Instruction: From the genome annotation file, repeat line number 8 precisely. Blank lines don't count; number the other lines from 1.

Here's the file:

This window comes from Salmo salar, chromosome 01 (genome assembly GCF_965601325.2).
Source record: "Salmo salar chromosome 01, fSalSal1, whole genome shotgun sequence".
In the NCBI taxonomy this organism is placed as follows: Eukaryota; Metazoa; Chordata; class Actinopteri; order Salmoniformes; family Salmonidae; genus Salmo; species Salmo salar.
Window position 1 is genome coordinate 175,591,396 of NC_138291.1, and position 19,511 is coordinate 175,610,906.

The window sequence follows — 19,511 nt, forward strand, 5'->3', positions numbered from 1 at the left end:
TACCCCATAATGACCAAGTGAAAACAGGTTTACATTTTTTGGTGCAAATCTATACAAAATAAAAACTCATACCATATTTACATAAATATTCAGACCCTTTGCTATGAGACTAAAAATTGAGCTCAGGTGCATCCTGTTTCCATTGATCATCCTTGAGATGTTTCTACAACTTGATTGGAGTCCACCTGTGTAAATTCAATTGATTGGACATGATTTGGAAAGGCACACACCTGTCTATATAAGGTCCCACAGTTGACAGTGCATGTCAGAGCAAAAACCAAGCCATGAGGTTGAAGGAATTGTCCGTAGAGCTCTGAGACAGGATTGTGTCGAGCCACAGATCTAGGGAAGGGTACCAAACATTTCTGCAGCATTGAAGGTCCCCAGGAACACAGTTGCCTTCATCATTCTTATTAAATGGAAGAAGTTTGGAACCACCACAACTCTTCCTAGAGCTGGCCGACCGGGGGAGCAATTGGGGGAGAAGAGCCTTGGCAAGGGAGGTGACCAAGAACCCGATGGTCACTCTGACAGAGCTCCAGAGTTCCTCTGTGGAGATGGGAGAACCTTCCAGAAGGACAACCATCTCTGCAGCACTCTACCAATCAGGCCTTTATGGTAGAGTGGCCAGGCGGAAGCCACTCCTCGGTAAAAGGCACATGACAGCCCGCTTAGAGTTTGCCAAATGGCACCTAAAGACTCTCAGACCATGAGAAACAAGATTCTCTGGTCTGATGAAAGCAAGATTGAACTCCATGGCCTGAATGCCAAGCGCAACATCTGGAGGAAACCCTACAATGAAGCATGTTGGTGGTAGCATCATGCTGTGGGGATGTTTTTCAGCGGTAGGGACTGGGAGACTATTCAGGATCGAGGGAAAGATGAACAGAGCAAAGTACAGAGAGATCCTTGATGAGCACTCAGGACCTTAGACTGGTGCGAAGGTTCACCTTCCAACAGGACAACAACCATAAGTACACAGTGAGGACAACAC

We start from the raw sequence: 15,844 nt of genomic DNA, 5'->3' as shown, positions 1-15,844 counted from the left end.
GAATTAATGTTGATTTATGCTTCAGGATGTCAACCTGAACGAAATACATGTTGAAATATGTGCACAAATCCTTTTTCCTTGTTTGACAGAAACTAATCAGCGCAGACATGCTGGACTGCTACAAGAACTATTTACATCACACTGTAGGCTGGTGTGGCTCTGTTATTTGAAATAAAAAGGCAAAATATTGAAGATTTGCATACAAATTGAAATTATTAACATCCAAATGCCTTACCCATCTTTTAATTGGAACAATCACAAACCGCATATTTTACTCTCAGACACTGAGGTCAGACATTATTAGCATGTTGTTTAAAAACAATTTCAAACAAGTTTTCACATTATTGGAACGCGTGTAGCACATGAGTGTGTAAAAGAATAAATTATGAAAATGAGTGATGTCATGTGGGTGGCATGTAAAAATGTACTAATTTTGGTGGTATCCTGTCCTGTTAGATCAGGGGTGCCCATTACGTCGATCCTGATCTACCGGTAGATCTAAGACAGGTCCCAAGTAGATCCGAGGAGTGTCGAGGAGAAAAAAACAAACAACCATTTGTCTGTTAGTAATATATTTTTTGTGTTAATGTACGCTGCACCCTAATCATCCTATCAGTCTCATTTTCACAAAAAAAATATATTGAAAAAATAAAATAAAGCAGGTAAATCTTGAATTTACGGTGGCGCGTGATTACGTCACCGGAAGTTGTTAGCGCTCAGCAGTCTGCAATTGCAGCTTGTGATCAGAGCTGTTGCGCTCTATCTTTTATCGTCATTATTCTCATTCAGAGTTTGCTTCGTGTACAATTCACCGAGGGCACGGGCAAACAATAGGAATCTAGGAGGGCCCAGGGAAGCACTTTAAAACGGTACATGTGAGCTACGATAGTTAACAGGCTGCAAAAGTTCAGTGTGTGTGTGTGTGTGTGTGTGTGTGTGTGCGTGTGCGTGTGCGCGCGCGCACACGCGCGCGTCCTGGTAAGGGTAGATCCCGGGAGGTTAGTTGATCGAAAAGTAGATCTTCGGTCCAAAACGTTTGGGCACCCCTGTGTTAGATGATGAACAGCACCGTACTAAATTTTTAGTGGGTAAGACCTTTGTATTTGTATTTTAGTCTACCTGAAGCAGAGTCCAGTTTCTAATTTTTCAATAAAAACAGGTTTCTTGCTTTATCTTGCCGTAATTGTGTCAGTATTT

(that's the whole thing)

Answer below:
GAATTAATGTTGATTTATGCTTCAGGATGTCAACCTGAACGAAATACATGTTGAAATATGTGCACAAATCCTTTTTCCTTGTTTGACAGAAACTAATCAGCGCAGACATGCTGGACTGCTACAAGAACTATTTACATCACACTGTAGGCTGGTGTGGCTCTGTTATTTGAAATAAAAAGGCAAAATATTGAAGATTTGCATACAAATTGAAATTATTAACATCCAAATGCCTTACCCATCTTTTAATTGGAACAATCACAAACCGCATATTTTACTCTCAGACACTGAGGTCAGACATTATTAGCATGTTGTTTAAAAACAATTTCAAACAAGTTTTCACATTATTGGAACGCGTGTAGCACATGAGTGTGTAAAAGAATAAATTATGAAAATGAGTGATGTCATGTGGGTGGCATGTAAAAATGTACTAATTTTGGTGGTATCCTGTCCTGTTAGATCAGGGGTGCCCATTACGTCGATCCTGATCTACCGGTAGATCTAAGACAGGTCCCAAGTAGATCCGAGGAGTGTCGAGGAGAAAAAAACAAACAACCATTTGTCTGTTAGTAATATATTTTTTGTGTTAATGTACGCTGCACCCTAATCATCCTATCAGTCTCATTTTCACAAAAAAAATATATTGAAAAAATAAAATAAAGCAGGTAAATCTTGAATTTACGGTGGCGCGTGATTACGTCACCGGAAGTTGTTAGCGCTCAGCAGTCTGCAATTGCAGCTTGTGATCAGAGCTGTTGCGCTCTATCTTTTATCGTCATTATTCTCATTCAGAGTTTGCTTCGTGTACAATTCACCGAGGGCACGGGCAAACAATAGGAATCTAGGAGGGCCCAGGGAAGCACTTTAAAACGGTACATGTGAGCTACGATAGTTAACAGGCTGCAAAAGTTCAGTGTGTGTGTGTGTGTGTGTGTGTGTGTGTGCGTGTGCGTGTGCGCGCGCGCACACGCGCGCGTCCTGGTAAGGGTAGATCCCGGGAGGTTAGTTGATCGAAAAGTAGATCTTCGGTCCAAAACGTTTGGGCACCCCTGTGTTAGATGATGAACAGCACCGTACTAAATTTTTAGTGGGTAAGACCTTTGTATTTGTATTTTAGTCTACCTGAAGCAGAGTCCAGTTTCTAATTTTTCAATAAAAACAGGTTTCTTGCTTTATCTTGCCGTAATTGTGTCAGTATTT